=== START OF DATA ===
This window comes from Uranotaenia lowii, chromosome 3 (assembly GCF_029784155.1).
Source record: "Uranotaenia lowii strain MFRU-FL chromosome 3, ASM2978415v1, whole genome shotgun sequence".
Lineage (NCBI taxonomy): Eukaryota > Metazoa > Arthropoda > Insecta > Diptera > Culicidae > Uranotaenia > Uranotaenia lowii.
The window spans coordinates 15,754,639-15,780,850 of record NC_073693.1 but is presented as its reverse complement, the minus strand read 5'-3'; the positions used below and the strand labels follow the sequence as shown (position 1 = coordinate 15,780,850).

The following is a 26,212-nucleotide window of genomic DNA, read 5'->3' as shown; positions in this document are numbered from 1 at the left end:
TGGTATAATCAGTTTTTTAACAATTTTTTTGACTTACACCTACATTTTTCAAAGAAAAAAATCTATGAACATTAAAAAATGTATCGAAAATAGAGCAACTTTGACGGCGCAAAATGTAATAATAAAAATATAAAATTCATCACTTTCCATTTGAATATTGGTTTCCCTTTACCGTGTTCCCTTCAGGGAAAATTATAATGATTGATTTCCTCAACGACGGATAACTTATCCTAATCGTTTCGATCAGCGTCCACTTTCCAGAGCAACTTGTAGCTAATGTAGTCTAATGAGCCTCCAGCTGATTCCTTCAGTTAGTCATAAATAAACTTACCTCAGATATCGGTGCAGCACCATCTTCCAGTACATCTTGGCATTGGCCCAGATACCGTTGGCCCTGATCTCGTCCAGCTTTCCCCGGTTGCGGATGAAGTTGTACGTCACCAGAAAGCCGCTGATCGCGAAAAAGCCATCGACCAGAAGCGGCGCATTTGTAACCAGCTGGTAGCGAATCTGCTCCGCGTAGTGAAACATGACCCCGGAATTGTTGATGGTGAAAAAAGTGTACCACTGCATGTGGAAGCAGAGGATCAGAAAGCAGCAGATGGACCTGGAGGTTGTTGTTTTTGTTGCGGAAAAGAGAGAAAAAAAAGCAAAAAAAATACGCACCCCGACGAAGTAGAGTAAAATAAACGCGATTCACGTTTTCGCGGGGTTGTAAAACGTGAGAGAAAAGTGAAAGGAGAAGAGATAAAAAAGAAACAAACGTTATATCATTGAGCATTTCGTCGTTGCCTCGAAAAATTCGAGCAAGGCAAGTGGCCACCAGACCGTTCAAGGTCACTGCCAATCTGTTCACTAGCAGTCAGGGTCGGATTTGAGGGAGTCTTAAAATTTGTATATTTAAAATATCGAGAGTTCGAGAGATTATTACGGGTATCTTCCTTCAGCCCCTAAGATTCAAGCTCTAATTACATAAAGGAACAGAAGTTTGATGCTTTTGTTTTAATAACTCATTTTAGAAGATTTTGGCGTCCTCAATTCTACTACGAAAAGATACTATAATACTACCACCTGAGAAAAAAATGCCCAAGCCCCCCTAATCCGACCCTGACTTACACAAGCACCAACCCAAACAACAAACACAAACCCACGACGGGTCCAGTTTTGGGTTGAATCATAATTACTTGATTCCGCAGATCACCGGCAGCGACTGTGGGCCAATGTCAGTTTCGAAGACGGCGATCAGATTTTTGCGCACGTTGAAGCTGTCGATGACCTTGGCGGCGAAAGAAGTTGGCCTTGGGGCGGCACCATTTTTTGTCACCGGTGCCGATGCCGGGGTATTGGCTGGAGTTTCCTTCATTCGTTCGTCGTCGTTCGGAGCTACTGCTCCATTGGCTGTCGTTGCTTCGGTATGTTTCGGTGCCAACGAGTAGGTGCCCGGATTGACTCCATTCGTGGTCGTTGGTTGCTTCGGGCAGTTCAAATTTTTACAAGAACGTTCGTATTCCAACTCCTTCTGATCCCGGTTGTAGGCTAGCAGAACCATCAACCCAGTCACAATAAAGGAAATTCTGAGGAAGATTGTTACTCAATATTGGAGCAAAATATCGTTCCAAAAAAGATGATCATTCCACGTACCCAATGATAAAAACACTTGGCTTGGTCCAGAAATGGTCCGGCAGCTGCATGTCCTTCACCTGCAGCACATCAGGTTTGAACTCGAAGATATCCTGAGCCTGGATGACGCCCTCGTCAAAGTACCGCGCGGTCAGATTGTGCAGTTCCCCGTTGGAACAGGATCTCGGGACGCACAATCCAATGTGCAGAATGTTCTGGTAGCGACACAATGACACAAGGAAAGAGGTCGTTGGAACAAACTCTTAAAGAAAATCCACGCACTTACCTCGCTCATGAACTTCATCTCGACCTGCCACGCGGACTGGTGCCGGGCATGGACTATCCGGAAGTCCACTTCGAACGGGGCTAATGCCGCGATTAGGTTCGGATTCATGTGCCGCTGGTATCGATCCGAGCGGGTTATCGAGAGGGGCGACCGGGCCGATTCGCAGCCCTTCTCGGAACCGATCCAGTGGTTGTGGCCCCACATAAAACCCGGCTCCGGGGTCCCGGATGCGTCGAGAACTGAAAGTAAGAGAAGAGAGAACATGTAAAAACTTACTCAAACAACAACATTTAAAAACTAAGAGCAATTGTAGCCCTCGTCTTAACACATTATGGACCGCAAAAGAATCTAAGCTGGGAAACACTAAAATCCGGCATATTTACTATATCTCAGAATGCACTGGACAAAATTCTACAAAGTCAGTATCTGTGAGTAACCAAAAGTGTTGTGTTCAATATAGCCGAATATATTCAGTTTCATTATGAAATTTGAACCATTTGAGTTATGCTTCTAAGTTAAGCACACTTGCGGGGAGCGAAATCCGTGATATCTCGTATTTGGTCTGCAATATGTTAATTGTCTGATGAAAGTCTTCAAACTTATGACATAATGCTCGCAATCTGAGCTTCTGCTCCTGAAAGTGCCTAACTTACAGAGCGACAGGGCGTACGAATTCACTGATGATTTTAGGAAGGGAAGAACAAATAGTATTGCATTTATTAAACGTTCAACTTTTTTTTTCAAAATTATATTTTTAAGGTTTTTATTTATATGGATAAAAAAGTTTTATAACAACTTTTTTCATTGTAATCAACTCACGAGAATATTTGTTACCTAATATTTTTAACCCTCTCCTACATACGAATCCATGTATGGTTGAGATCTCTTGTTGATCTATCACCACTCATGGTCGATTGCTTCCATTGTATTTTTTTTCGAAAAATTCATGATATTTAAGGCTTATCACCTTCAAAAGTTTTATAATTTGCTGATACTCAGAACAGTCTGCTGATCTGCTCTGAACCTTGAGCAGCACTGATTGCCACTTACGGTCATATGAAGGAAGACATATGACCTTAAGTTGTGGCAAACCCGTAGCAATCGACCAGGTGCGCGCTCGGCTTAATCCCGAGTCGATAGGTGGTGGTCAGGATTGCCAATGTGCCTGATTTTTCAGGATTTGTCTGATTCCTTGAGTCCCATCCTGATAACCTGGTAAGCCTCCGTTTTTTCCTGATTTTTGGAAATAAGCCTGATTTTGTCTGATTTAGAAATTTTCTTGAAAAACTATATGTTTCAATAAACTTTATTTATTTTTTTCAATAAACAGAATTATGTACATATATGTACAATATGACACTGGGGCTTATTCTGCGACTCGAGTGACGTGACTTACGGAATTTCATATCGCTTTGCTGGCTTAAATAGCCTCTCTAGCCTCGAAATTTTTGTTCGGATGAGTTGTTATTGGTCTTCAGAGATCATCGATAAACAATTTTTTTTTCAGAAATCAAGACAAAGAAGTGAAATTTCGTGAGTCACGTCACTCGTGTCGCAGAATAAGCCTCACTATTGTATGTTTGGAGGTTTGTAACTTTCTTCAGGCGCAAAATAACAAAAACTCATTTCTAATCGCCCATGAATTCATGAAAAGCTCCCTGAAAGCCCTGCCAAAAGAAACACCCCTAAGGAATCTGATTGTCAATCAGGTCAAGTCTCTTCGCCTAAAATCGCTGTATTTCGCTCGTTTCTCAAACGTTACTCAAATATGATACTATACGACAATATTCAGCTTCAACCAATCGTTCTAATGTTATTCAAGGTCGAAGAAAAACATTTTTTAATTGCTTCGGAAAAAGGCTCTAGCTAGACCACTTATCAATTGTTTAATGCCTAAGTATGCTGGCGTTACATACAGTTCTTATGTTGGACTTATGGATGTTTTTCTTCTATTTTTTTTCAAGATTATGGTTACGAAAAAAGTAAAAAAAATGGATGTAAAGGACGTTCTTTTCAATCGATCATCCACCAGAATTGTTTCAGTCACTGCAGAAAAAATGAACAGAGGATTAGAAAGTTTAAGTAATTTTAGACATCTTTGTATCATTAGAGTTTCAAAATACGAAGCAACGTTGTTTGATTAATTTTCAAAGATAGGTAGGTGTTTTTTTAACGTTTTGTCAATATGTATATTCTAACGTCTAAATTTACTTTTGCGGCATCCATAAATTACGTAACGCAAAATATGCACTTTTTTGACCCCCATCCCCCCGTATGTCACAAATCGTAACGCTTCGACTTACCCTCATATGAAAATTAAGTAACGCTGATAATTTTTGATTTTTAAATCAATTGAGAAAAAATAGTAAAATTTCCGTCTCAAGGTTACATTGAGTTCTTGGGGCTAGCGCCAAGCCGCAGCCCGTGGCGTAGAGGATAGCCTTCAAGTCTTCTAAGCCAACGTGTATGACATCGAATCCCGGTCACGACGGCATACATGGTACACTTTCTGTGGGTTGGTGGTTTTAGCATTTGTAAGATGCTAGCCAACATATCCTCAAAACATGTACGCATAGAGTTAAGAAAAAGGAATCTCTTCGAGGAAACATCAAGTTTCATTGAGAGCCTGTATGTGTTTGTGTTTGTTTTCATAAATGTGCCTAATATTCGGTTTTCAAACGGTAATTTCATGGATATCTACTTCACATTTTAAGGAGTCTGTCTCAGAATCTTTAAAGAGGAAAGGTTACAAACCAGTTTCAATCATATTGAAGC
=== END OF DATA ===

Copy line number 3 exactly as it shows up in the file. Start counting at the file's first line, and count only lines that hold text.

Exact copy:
Lineage (NCBI taxonomy): Eukaryota > Metazoa > Arthropoda > Insecta > Diptera > Culicidae > Uranotaenia > Uranotaenia lowii.